The electromagnetic fields encountered in proximity to power lines, appliances, lighting, and other electric equipment are called extremely low-frequency fields. Sewing machines have been identified as one of the highest exposure sources of these fields in homes and factories. Research papers that look for associations between adverse outcomes and these types of electromagnetic field exposures are limited by the rapid field strength decrease with distance from a source. Few people and their offspring live directly below a power line, although those living close to power lines appear to reproduce normally.
Ionizing Radiation - Effects on Women and Developing Fetuses
Experiments in animals have suggested that small pregnancy exposures to ionizing radiation do not produce measurable increases in birth defects. The amount of radiation used in diagnostic radiology, with some exceptions for fluoroscopic procedures, are all well below levels associated with risk, and new digital imaging techniques, which do not require making a shadowgram on a photosensitive sheet, use much lower exposures. The effects of radiation in the Japanese people who were irradiated in utero during the atomic bombings indicated any dose of bomb radiation between the 8th and 15th week of fetal growth increased the risk of microcephaly and cognitive impairment. Although there are scientists who suggested that any dose of atomic bomb radiation could have adverse effects on cognition, the prevailing view is that radiation thresholds exist that must be exceeded to have an effect on development. It should be kept in mind that the doses of radiation at Hiroshima and Nagasaki that produced cognitive impairment were uncontrolled radiation sources that differ significantly from filtered radiation used in diagnostic radiology.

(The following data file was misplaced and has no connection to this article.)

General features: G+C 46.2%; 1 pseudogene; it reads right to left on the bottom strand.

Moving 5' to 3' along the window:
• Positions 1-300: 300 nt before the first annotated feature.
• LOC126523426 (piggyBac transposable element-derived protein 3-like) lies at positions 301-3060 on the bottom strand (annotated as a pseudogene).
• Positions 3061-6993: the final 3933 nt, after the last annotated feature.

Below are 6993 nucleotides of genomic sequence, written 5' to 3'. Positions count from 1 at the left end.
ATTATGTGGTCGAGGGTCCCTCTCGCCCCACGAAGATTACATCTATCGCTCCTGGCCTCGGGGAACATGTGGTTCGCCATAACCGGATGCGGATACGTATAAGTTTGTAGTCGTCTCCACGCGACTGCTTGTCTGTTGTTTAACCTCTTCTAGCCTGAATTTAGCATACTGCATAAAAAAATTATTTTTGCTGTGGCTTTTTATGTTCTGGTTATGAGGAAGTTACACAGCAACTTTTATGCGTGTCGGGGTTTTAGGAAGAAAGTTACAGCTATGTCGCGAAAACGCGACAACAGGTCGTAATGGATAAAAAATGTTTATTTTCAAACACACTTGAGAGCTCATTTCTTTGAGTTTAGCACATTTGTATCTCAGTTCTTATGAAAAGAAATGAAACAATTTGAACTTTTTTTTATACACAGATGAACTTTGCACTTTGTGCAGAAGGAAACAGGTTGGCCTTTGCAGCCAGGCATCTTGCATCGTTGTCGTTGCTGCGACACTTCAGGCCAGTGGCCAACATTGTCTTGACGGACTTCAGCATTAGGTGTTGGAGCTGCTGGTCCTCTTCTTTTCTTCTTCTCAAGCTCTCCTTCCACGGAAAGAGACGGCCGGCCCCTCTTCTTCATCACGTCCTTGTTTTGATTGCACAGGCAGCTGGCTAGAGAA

Women exposed to radiation in sufficient doses will have an increased risk of abnormal pregnancy and infertility. The dose needed to produce infertility is highest when a woman is young and has the greatest ovarian reserve.
Effects on Males